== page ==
Biologists are also revealing an insidious threat to the wood thrush and other species from acid rain. Pollutants, including sulfur oxides and nitrogen oxides, released by motor vehicles and coal-fired power plants, mix with water vapor in the atmosphere. The moisture eventually falls as rain or snow, heavily laced with contaminants that can have a rippling effect in the forest food chain.
Stefan Hames at Cornell’s Laboratory of Ornithology and his colleagues have shown that chemical reactions to acid rain leach calcium from forest soils, leading to a decline in calcium-rich invertebrates, such as millipedes and snails. Birds that prey on these animals, including wood thrushes, thus lose a source of the key ingredient in making eggshells, the scientists theorize. In a further intriguing twist, researchers were less likely to find the wood thrush in areas poor in calcium. Hames and his colleagues report that among several thrushes studied in the Northeast, “the wood thrush takes millipedes as prey, in addition to being the species showing the greatest decline.”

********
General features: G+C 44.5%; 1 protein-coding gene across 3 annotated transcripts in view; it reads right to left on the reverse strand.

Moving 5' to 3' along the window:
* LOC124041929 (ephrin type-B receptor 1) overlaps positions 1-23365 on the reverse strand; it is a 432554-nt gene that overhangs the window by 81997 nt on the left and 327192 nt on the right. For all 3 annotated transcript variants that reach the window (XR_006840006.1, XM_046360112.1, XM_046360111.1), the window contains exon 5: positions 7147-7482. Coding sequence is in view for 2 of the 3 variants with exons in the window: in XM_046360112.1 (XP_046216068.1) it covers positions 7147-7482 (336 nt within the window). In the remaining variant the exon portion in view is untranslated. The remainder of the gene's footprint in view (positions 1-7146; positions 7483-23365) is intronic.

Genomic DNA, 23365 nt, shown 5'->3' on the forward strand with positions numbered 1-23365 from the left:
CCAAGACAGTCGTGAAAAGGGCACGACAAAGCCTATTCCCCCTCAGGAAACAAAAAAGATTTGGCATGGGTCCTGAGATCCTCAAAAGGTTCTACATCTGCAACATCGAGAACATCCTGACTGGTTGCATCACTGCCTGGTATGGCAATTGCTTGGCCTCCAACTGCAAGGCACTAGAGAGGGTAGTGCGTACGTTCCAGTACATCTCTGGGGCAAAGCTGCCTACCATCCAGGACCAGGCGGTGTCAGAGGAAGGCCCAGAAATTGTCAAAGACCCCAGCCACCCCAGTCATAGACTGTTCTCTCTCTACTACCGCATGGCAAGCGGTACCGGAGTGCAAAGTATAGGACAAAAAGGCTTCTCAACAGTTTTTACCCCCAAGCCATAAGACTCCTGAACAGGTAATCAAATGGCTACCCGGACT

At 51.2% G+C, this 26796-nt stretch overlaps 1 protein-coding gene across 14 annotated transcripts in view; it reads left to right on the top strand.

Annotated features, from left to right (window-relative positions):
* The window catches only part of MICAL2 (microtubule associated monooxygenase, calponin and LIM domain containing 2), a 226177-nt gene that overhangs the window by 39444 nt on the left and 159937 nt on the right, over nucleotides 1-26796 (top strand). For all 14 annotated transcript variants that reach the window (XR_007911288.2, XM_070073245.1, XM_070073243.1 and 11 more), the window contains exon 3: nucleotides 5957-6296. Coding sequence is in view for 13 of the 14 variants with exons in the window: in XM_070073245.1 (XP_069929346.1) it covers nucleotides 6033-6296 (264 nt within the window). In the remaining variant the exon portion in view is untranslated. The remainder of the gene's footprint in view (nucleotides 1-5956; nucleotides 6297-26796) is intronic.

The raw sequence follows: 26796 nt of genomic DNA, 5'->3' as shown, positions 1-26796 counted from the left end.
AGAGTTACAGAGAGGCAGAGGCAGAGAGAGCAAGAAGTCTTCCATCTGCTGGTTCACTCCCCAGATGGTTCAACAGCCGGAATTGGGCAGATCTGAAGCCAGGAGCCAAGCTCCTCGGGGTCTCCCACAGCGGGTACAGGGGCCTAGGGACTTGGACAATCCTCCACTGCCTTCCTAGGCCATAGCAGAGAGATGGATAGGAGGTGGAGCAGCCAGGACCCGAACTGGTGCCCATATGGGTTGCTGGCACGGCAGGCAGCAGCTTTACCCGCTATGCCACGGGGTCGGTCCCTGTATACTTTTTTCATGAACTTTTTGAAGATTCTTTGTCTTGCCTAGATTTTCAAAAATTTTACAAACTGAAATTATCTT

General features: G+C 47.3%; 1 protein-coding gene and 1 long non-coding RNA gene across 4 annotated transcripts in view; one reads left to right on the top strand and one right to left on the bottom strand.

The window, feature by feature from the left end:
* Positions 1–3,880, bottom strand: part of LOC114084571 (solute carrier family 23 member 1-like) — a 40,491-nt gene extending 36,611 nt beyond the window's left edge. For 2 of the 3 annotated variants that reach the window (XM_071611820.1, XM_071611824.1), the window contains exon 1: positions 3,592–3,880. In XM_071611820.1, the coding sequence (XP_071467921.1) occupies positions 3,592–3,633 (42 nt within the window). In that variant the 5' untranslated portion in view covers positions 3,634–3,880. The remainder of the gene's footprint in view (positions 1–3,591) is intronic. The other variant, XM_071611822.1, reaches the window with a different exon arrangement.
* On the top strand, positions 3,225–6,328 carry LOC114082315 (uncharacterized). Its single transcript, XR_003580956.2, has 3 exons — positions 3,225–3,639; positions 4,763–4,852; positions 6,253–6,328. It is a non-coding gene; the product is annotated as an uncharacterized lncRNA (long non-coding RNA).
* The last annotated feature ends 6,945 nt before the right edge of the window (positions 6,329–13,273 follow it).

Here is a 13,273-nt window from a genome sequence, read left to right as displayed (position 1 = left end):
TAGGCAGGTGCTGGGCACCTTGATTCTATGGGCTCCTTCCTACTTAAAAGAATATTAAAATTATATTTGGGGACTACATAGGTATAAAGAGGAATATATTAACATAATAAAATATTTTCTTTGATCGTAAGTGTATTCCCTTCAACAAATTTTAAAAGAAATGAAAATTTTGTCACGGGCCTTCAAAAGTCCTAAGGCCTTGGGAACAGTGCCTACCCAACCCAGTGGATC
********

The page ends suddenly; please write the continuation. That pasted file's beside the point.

Acid rain also frees up heavy metals and deposits other toxic substances. Among the worst of them is mercury, which biologists have found in certain abundant species on the forest floor, including wolf spiders.
“It’s important to remember that we are looking at multiple threats to the wood thrush in its breeding habitat,” Hames says. “We want to know more about the properties of forest soils and invertebrates. We believe substances like mercury are pushing the forest in a direction it probably doesn’t want to go.”